The company successfully parked a satellite into orbit Tuesday, advancing its aim of building a business carrying payloads into space.
Space Exploration Technologies has successfully launched a Malaysian satellite into orbit, achieving a milestone in commercial spaceflight after a string of failures.
Better known as SpaceX, the private company founded in 2002 by Elon Musk, co-founder of the PayPal electronic payment service, parked the Earth-observing satellite called RazakSAT in orbit at 12:25 a.m. Eastern time Tuesday. The nearly 400-pound satellite is orbiting more than 425 miles above the Earth.
SpaceX is hoping to build a business carrying payloads into space. The Hawthorne, Calif.-based company launched RazakSAT into space using the company's Falcon 1 rocket. SpaceX charges about $8 million per flight.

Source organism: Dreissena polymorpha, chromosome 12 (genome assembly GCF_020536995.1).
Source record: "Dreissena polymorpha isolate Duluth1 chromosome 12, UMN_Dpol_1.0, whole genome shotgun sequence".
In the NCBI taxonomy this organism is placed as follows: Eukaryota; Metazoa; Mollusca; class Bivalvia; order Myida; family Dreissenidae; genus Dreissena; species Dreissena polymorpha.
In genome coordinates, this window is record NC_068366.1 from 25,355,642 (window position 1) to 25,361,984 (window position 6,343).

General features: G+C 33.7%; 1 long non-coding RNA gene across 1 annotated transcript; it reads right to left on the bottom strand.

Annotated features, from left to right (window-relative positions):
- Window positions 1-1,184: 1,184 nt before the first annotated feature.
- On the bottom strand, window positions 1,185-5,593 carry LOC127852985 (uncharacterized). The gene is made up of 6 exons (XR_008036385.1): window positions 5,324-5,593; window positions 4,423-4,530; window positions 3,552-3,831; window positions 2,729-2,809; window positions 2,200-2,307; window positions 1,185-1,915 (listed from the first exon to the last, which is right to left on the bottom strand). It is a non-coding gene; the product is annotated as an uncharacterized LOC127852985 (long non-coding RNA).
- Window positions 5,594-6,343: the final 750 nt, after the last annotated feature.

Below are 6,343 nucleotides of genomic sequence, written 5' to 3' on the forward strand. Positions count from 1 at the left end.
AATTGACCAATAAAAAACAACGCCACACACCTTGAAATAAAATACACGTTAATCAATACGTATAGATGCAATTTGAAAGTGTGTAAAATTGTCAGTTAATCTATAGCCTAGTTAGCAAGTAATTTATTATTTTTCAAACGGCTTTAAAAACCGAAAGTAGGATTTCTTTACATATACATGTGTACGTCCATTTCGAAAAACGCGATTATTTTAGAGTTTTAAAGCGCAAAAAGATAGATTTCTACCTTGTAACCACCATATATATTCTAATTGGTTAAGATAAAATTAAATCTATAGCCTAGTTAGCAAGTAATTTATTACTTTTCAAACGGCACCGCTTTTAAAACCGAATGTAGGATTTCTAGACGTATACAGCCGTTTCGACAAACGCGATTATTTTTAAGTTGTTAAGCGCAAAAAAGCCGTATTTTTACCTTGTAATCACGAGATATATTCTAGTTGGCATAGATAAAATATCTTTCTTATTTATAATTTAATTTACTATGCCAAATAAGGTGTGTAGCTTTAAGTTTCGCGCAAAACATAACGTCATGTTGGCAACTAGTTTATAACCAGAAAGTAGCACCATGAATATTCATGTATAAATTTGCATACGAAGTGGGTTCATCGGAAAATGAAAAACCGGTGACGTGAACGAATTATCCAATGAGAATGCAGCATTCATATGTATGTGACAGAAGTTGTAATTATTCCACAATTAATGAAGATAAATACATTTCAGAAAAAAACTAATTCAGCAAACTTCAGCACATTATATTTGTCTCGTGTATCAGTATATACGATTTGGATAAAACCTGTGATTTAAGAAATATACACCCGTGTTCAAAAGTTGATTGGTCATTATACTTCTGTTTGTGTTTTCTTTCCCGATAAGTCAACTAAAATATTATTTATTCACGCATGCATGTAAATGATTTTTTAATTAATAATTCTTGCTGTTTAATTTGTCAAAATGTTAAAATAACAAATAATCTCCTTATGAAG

Falcon 1 blasted off at 11:35 p.m. Monday from the U.S. Army's Ronald Reagan Ballistic Defense Test Site on Omelek Island in the Kwajalein Atoll. The site is about 2,500 miles off of Hawaii.
The satellite, built by Astronautic Technology in Malaysia, will take high-resolution images of the country to help in land management, conservation efforts, and fish migration and forestry studies, MSNBC reported.
The flight was the fifth for the Falcon 1, but the first to carry a satellite into space. The two-stage rocket made its first successful test flight last September after three failures.
SpaceX has a larger version of the Falcon 1 called Falcon 9, which the company plans to use to carry heavier payloads. The company's latest flight came the same day NASA delayed plans to launch the space shuttle Endeavor until Wednesday evening. NASA called off the launch Saturday, Sunday, and Monday due to bad weather.
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